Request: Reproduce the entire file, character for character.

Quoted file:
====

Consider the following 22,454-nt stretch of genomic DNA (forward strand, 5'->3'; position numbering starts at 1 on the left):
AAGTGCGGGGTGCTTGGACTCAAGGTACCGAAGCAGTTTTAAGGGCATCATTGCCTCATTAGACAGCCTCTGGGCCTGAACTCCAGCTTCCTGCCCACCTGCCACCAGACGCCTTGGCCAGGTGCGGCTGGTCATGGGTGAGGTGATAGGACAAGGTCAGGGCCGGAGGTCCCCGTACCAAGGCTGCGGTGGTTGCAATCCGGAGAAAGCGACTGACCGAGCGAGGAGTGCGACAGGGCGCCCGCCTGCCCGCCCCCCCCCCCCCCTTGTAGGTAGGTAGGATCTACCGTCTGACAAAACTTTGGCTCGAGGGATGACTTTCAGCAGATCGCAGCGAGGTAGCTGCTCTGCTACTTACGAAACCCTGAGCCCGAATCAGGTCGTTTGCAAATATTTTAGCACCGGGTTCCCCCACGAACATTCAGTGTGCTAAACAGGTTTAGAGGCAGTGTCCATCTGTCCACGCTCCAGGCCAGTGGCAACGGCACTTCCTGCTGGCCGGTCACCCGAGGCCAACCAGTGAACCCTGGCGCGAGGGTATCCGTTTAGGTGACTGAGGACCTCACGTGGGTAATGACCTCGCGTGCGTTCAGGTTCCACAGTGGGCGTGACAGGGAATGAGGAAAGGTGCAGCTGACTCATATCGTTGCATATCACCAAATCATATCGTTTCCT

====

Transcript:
Consider the following 22,454-nt stretch of genomic DNA (forward strand, 5'->3'; position numbering starts at 1 on the left):
AAGTGCGGGGTGCTTGGACTCAAGGTACCGAAGCAGTTTTAAGGGCATCATTGCCTCATTAGACAGCCTCTGGGCCTGAACTCCAGCTTCCTGCCCACCTGCCACCAGACGCCTTGGCCAGGTGCGGCTGGTCATGGGTGAGGTGATAGGACAAGGTCAGGGCCGGAGGTCCCCGTACCAAGGCTGCGGTGGTTGCAATCCGGAGAAAGCGACTGACCGAGCGAGGAGTGCGACAGGGCGCCCGCCTGCCCGCCCCCCCCCCCCCCTTGTAGGTAGGTAGGATCTACCGTCTGACAAAACTTTGGCTCGAGGGATGACTTTCAGCAGATCGCAGCGAGGTAGCTGCTCTGCTACTTACGAAACCCTGAGCCCGAATCAGGTCGTTTGCAAATATTTTAGCACCGGGTTCCCCCACGAACATTCAGTGTGCTAAACAGGTTTAGAGGCAGTGTCCATCTGTCCACGCTCCAGGCCAGTGGCAACGGCACTTCCTGCTGGCCGGTCACCCGAGGCCAACCAGTGAACCCTGGCGCGAGGGTATCCGTTTAGGTGACTGAGGACCTCACGTGGGTAATGACCTCGCGTGCGTTCAGGTTCCACAGTGGGCGTGACAGGGAATGAGGAAAGGTGCAGCTGACTCATATCGTTGCATATCACCAAATCATATCGTTTCCT